Municipal broadband has great allure by letting a city or town take control of its own broadband destiny, but a new Pennsylvania Law study reveals that these networks rarely produce a favorable return on investment (ROI).
In their paper “Municipal Fiber in the United States: An Empirical Assessment of Financial Performance” (PDF), University of Pennsylvania Law School professor Christopher Yoo and co-author Timothy Pfenninger revealed that 11 out of the 20 fiber networks assessed do not generate enough cash to cover their current operating costs. Additionally, the authors found that only two out of the 20 are on track to recover their total project costs during their 30 to 40 years of expected useful life.
Five out of the 9 cash flow-positive projects are generating returns so small that it would take more than a century to recover project costs. Another two of the nine cash flow-positive projects would have a recovery period of 61 to 65 years, which exceeds the expected useful life of a fiber network.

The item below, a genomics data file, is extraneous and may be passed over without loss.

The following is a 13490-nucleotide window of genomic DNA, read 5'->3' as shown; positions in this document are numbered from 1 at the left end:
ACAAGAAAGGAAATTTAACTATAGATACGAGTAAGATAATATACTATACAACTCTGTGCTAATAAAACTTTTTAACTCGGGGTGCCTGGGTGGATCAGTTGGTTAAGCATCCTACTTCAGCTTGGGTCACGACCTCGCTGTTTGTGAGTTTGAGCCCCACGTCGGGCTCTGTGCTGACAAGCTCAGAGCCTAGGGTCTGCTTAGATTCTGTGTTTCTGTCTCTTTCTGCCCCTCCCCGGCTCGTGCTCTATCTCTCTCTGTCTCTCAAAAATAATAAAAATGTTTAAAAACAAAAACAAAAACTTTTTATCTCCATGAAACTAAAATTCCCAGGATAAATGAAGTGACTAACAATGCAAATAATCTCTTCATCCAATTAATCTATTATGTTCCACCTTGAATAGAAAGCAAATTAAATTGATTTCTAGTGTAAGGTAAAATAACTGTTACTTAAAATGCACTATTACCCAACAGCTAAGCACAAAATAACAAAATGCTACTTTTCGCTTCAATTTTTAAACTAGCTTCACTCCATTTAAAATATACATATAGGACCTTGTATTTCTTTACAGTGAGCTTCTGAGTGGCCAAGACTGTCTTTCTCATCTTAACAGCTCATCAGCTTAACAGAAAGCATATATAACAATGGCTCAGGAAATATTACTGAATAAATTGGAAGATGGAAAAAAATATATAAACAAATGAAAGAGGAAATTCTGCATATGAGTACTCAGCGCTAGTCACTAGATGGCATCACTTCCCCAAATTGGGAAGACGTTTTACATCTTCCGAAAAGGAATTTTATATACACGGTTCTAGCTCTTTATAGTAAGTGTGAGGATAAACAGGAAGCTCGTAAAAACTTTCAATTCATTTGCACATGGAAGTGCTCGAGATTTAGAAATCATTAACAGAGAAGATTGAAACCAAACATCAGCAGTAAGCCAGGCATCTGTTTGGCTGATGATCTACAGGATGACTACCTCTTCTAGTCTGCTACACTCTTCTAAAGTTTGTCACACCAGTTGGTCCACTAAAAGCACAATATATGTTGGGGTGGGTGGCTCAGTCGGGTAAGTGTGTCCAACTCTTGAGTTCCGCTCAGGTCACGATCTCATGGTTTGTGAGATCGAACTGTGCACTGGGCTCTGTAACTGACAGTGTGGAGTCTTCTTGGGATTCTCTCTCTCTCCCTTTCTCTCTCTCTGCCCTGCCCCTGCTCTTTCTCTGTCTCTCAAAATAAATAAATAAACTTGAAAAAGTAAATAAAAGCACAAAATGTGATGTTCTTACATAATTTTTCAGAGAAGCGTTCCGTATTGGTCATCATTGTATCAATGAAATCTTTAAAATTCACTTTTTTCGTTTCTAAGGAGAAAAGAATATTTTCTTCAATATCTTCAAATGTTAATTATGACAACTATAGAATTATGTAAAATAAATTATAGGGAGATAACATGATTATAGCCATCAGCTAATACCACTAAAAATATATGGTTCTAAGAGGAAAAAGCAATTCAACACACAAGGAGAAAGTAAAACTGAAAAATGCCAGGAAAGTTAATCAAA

However, the researchers found that 2 of the 20 projects studied earned enough to expect to cover their project costs during the useful life of the networks. One of the networks is an outlier that serves an industrial city with few residents.
In the paper, the researchers included case studies on seven municipal broadband networks, including Chattanooga’s Electric Power Board, which gained attention for delivering a mix of 1 Gbps and later 10 Gbps services to local residents and businesses.
These case studies delve into the financial and operational impact of different approaches to municipal broadband and look at what is a recipe for either success or failure. The financial analysis and case studies offer what the researchers say is an analytical road map for local officials considering such investments.
This study comes at a time of continuing debate at the local state and federal level via the FCC. Missouri’s SB 186 bill, which was introduced by Senator Ed Emery, R-Lamar, seeks to limit the power of municipalities to provide competition to entrenched incumbent service providers, for example.